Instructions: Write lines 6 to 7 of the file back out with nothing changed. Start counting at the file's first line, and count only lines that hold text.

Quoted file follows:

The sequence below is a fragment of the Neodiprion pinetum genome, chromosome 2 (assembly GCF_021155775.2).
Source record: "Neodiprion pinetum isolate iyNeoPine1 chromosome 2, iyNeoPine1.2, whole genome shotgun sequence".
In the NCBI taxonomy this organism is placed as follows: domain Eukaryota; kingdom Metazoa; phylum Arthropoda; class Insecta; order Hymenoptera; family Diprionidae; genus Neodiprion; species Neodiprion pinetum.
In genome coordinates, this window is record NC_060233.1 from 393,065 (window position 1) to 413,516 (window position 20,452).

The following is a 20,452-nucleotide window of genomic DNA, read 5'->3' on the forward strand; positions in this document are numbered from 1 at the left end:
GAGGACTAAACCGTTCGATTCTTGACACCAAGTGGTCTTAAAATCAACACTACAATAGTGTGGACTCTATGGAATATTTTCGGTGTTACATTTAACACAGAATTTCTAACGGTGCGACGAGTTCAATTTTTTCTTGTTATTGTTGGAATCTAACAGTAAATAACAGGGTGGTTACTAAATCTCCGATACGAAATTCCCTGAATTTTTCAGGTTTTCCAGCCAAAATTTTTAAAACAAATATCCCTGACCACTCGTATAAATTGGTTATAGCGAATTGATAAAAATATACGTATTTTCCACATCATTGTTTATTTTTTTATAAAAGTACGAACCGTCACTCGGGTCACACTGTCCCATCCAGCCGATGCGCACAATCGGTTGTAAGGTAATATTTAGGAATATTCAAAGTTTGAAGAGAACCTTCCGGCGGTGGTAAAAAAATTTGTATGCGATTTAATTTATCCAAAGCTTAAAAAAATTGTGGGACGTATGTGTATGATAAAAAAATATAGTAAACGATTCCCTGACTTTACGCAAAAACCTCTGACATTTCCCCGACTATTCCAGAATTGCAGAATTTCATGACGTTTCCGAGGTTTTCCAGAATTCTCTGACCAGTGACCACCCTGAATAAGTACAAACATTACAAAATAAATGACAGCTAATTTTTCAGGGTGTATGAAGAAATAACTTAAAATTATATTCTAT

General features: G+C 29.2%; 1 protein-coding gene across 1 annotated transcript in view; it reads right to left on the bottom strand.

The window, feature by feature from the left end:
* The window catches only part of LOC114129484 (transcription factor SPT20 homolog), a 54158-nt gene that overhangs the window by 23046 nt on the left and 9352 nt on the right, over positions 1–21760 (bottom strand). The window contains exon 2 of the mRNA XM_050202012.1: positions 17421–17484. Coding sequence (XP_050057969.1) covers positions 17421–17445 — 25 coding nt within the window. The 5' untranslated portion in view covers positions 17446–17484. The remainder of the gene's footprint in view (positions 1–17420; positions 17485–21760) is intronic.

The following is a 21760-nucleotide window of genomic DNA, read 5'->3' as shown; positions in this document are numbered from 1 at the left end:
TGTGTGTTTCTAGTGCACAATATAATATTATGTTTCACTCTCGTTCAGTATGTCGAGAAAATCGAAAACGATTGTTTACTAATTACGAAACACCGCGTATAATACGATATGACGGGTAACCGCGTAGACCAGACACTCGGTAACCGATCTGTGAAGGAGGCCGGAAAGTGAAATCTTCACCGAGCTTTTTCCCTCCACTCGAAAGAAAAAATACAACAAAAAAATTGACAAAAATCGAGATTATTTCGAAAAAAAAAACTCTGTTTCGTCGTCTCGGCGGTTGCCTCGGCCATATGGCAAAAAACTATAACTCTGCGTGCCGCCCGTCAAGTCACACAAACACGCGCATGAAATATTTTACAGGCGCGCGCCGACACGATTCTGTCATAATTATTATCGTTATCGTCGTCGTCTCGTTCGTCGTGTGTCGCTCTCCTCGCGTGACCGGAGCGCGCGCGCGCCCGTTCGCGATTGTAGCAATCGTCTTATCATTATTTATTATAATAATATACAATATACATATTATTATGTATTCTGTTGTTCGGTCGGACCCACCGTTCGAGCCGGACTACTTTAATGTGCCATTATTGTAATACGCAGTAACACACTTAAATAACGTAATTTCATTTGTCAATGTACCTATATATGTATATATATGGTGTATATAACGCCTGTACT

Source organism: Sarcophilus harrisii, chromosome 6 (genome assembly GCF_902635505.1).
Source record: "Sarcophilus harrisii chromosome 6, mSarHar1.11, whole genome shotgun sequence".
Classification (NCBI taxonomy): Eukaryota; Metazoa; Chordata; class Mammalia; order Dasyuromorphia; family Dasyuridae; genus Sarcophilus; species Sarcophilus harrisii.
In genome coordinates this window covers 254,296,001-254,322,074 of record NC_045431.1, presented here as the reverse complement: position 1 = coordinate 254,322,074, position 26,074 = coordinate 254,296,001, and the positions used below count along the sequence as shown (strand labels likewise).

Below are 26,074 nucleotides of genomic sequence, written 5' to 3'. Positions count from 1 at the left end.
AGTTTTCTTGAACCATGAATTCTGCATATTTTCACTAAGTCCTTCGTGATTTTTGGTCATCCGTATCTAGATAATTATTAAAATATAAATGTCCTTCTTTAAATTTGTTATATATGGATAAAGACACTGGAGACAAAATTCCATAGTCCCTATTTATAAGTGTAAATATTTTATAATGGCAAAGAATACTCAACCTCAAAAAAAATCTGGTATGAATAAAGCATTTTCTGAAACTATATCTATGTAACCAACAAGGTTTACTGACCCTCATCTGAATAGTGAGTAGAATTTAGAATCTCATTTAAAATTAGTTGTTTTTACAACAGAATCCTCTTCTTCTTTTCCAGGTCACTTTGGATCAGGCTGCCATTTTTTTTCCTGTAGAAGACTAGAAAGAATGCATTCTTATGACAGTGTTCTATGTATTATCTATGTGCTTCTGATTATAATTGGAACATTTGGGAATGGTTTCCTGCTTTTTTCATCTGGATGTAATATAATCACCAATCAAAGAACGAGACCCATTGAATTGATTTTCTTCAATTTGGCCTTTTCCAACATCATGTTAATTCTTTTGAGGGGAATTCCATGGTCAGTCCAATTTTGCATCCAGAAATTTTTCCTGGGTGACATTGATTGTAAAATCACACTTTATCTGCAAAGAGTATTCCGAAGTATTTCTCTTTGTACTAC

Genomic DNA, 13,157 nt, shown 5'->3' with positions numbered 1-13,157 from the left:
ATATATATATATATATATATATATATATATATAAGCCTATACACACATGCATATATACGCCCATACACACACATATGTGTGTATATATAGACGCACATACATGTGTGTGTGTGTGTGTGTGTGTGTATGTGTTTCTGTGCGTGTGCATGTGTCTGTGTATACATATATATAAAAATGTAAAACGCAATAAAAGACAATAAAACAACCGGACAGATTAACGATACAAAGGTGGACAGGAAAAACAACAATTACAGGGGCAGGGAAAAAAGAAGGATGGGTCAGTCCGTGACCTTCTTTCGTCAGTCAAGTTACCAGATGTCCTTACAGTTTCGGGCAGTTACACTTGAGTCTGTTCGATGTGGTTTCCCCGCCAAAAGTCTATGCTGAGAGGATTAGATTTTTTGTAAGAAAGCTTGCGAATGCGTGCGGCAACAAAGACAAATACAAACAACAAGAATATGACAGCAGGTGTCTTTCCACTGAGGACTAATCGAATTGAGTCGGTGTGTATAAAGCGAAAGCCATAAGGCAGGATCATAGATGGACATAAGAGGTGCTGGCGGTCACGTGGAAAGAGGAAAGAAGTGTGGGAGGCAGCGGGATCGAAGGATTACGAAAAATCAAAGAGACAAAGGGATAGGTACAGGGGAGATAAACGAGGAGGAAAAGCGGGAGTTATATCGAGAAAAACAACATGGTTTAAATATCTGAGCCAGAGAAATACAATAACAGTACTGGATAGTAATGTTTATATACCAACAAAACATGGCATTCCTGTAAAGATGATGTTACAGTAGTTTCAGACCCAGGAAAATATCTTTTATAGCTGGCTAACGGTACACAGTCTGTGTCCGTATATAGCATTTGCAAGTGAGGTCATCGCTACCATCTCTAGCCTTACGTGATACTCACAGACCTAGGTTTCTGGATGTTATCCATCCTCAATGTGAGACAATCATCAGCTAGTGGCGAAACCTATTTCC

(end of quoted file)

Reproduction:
GAGGACTAAACCGTTCGATTCTTGACACCAAGTGGTCTTAAAATCAACACTACAATAGTGTGGACTCTATGGAATATTTTCGGTGTTACATTTAACACAGAATTTCTAACGGTGCGACGAGTTCAATTTTTTCTTGTTATTGTTGGAATCTAACAGTAAATAACAGGGTGGTTACTAAATCTCCGATACGAAATTCCCTGAATTTTTCAGGTTTTCCAGCCAAAATTTTTAAAACAAATATCCCTGACCACTCGTATAAATTGGTTATAGCGAATTGATAAAAATATACGTATTTTCCACATCATTGTTTATTTTTTTATAAAAGTACGAACCGTCACTCGGGTCACACTGTCCCATCCAGCCGATGCGCACAATCGGTTGTAAGGTAATATTTAGGAATATTCAAAGTTTGAAGAGAACCTTCCGGCGGTGGTAAAAAAATTTGTATGCGATTTAATTTATCCAAAGCTTAAAAAAATTGTGGGACGTATGTGTATGATAAAAAAATATAGTAAACGATTCCCTGACTTTACGCAAAAACCTCTGACATTTCCCCGACTATTCCAGAATTGCAGAATTTCATGACGTTTCCGAGGTTTTCCAGAATTCTCTGACCAGTGACCACCCTGAATAAGTACAAACATTACAAAATAAATGACAGCTAATTTTTCAGGGTGTATGAAGAAATAACTTAAAATTATATTCTAT

General features: G+C 29.2%; 1 protein-coding gene across 1 annotated transcript in view; it reads right to left on the bottom strand.